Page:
Why Does QVC charge sales tax?

Why Does QVC charge sales tax?

The online shopping mega store, QVC, is probably the most popular option out there for people to feed their online shopping addiction and pick up some of the highest quality products that are available in today’s market. There are millions and millions of people who use the site every single day, but that number might be starting to shrink because of a recent change that the company made regarding their sales tax policy.

A lot of people are starting to complain about the fact that QVC, unlike many of the other online shopping companies, charges a sales tax on each and every item purchased online. The sales tax varies depending on the state in which the order is made from, so it is pretty much like ordering something at your local electronics or clothing store. One of the main reasons why people tend to choose online shopping over actually in person shopping is the fact that normally there is no extra tax put on the items that you buy.

Unfortunately, at least for now, the amount of users on the QVC website is starting to decline and probably will continue to go in that direction until something is done about the sales tax. I have never actually used the site, but now that I know about this sales tax issue, I really do not see the point in going in that direction at all.

Eventually, I believe that QVC will do the right thing and change its policy back to the way that it was before initializing the new sales tax policy. I think it would be a more profitable decision to make for everyone and one that would make the most sense in business and moral terms. There is really no need to try to squeeze an extra few dollars out of a loyal customer while running the risk of losing them for good.

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4 Responses to "Why Does QVC charge sales tax?"

  1. I would like to thank QVC for making my shopping experience superior to eBay and the other online retailers. ICSC reveals that an average of 90% of consumers prefer sales tax collected at points of purchase versus having to track and remit use tax on their individual returns. Many online consumers are unaware of their legal obligations requiring them the self remit use tax on out of state purchases made via the Internet. For over fifty years states require residents to self remit use tax on all out of state purchases. However, many residents both knowingly and unknowingly choose to evade their honorable use tax obligations leaving states struggling to fund services supported through ballot initiatives they support.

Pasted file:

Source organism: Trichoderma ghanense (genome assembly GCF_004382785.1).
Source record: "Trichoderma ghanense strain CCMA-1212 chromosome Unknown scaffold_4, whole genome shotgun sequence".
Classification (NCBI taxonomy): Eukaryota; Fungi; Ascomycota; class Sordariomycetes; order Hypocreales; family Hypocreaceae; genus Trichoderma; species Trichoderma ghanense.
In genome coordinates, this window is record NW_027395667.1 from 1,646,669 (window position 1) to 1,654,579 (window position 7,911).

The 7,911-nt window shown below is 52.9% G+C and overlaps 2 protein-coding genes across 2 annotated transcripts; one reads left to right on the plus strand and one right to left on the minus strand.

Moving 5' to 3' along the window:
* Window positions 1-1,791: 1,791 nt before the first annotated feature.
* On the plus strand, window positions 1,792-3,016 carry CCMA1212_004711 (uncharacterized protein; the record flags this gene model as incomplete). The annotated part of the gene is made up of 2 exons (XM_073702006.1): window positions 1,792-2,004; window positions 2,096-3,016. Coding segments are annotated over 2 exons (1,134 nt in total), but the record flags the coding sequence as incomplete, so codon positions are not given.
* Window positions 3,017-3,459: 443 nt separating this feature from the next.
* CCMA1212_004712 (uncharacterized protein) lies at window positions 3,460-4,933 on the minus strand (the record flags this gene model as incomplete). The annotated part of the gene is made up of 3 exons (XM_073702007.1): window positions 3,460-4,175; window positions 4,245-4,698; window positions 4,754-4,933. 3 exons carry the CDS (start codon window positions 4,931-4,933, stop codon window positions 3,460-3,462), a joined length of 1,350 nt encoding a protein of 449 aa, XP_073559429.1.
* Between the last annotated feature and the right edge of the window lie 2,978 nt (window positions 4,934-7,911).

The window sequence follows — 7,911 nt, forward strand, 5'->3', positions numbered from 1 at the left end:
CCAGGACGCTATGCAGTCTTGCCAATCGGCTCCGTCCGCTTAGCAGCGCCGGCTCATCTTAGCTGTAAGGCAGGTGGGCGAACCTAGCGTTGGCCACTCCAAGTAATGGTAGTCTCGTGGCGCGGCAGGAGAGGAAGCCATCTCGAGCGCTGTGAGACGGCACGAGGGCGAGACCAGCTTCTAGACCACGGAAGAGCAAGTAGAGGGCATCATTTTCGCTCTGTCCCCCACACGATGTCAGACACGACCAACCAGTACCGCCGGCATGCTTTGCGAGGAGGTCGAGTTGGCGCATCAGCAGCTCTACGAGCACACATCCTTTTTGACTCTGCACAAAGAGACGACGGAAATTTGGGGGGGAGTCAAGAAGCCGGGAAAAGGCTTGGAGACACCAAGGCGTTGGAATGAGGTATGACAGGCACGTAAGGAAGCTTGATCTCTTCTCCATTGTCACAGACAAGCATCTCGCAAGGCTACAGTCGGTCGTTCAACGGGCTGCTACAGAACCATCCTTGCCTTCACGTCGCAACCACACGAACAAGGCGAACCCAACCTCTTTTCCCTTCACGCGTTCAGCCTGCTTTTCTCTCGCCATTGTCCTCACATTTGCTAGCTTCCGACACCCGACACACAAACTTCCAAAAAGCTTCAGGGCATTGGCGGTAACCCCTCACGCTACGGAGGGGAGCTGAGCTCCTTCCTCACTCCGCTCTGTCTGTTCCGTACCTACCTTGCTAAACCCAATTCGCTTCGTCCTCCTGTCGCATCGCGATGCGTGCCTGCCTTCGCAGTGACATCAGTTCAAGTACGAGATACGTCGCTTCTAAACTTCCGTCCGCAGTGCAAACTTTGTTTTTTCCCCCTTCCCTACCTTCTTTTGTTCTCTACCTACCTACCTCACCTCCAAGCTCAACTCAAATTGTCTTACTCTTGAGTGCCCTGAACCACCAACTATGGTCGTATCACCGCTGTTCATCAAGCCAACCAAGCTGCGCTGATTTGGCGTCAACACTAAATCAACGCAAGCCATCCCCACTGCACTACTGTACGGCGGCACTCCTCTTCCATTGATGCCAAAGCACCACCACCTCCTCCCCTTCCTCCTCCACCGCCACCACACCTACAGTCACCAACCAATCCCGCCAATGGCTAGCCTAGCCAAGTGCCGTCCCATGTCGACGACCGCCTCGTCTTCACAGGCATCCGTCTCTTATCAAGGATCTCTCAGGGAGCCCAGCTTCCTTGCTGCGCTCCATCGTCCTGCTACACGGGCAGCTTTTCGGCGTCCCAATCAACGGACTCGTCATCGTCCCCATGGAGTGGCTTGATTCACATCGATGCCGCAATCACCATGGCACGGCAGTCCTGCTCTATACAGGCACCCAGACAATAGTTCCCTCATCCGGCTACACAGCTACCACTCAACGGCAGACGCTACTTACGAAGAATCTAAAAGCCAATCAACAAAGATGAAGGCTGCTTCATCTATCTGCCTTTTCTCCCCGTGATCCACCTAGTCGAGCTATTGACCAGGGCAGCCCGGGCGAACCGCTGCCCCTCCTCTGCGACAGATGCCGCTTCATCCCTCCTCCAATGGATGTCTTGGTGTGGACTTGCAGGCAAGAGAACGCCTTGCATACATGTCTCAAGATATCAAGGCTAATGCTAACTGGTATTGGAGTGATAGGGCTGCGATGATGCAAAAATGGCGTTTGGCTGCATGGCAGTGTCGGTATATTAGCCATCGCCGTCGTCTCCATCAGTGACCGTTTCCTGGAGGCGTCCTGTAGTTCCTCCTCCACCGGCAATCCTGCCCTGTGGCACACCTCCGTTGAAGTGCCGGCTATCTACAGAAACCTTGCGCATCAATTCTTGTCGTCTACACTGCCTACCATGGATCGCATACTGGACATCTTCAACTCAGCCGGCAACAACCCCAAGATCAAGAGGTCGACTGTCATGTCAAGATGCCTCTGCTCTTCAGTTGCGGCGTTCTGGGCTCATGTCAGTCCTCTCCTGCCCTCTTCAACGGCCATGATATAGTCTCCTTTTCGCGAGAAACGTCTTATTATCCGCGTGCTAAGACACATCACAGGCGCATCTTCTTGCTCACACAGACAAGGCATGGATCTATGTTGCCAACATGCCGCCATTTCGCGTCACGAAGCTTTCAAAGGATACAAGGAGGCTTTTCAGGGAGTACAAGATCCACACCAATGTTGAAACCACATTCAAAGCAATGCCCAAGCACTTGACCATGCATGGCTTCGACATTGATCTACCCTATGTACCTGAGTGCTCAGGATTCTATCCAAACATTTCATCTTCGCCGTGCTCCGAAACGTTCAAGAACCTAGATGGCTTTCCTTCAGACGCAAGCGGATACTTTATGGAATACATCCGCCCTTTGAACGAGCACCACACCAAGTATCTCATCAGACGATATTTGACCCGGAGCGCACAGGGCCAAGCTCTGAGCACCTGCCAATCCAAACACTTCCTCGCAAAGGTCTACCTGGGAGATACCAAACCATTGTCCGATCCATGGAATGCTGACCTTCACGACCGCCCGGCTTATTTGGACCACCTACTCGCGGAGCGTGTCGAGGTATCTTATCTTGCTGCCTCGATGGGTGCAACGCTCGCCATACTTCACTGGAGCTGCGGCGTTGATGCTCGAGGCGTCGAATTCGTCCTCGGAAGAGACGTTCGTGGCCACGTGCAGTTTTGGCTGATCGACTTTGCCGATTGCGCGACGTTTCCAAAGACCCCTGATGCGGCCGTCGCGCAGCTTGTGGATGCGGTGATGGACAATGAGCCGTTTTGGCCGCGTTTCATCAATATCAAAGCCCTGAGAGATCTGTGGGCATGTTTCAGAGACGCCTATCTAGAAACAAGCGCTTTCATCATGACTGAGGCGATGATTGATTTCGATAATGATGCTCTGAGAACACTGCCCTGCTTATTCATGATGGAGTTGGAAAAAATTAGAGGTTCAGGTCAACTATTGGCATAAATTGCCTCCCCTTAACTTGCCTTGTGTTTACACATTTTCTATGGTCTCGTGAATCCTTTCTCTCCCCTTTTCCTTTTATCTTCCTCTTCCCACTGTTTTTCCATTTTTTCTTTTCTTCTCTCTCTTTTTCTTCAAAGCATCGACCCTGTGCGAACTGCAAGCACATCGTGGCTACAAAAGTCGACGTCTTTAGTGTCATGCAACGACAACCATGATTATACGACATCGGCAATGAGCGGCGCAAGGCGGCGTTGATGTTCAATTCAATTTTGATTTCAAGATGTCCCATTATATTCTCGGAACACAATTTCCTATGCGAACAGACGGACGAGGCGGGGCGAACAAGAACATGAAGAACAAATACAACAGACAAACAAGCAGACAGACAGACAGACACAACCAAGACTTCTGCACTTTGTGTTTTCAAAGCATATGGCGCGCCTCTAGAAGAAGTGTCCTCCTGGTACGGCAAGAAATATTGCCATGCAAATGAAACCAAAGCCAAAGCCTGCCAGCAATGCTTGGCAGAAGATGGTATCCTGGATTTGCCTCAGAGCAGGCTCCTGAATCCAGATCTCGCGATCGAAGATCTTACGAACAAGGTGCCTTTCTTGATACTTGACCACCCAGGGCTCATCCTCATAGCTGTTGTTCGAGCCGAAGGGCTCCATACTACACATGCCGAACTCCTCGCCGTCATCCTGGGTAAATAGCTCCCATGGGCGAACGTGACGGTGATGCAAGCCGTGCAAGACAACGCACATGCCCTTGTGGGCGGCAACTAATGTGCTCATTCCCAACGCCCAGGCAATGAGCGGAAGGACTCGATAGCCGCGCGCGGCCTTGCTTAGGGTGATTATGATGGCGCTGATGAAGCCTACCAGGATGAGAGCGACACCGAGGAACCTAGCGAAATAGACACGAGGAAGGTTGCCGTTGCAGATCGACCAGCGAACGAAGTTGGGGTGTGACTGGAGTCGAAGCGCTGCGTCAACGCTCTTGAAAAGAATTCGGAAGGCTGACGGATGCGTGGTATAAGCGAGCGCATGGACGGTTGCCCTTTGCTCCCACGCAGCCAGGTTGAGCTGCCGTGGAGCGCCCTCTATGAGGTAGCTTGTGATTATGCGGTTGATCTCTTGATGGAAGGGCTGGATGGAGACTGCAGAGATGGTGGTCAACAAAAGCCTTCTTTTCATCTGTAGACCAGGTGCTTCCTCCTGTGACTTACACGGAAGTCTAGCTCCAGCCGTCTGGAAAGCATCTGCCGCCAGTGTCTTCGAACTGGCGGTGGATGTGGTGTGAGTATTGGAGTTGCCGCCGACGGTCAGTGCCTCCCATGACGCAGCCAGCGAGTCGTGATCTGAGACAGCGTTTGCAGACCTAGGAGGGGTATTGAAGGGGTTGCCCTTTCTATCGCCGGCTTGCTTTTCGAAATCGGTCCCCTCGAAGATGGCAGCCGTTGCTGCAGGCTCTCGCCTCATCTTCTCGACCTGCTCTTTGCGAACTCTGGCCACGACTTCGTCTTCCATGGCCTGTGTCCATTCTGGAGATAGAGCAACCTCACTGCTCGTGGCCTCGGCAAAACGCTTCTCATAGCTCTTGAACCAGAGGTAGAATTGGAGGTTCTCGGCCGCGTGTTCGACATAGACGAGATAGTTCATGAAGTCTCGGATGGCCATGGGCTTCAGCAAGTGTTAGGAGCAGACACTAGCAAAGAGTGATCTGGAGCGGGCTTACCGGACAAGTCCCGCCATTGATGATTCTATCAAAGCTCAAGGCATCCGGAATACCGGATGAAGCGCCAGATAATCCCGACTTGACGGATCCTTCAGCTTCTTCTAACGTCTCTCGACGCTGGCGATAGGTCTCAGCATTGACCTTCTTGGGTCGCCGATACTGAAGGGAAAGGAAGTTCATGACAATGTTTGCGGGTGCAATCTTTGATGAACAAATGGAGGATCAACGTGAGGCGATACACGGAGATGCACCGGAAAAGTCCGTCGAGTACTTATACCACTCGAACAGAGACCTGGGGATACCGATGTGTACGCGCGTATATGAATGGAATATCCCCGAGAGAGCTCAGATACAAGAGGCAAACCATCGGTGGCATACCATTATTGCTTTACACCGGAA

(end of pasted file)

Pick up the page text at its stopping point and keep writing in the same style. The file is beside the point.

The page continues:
Why should I as a consumer pay more for every item purchased on the Internet? When merchants fails to collect the sales/use tax due at point of purchase I have to spend additional time and money tracking and remitting the sales/use tax legally due. Internet sales are not tax free nor have they ever been.

    I applaud QVC’s integrity making sure sales tax already due is collected and remitted. As a consumer I am grateful knowing the burden of sales tax collection and remittance is removed from my shoulders. Furthermore, knowing the schools, emergency services and many other services in my community are funded by my sales tax remitted by QVC ensures the tax man won’t come knocking at my door. Tax evasion is illegal.

    Reply
    1. Sales taxes, including those imposed by local governments, are generally administered at the state level. States imposing sales tax require retail sellers to collect tax from customers, file returns, and remit the tax to the state. Procedural rules vary widely. Sellers generally must collect tax from in-state purchasers unless the purchaser provides an exemption certificate. Most states allow or require electronic remittance. States are prohibited from requiring out of state sellers to collect tax unless the seller has established a physical presence in the state sufficient to establish a connection or group. This out of state taxation by QVC smells of double dipping unconstitutional Obamacrats. My one purchase from QVC with this unauthorised out of state taxation will keep my purchases at a minimum. If I ever accept this out of state taxation will mean that I have been dumed down enough by drinking a whole lot of Fluoridated Water!

      Reply
      1. As a sales tax professional, I assure you, Mike, there is no “double dipping” here. When QVC collects a sales tax related to a specific jurisdiction, it has decided that whatever presence it has in that jurisdiction has met the legal burden to constitute “substantial presence” and trigger legal nexus – thus the requirement to collect AND REMIT sales tax on its transactions. Any amount collected by QVC is a result of having registered with that jurisdiction to do so, and therefore, the jurisdiction DOES have the right to require remittance of any sales tax amount collected. QVC is acting in a proper way here, and it doesn’t take flouridated water to make that determination. Your “out of state taxation” is — in fact, and in practice — actually IN STATE taxation, and is no different than taxes collected by a business down your street. That is because having registered in your jurisdiction makes QVC a local business.

        Reply
  2. The United States Supreme Court decision in the case of Quill Pen versus North Dakota, of 1992, has not been repealed. Despite this, state tax departments are telling QVC to collect their sales tax, under the threat of QVC may become liable to pay all sales tax, not collected, at some future date. This is what the bureaucrats in state governments think about a U.S. Supreme Court decision that they don’t agree with. If QVC has no nexus, it has no business collecting sales tax. In most states, their tax systems are regressive, with the sales, other consumer and property taxes being the most regressive of all.

    Reply

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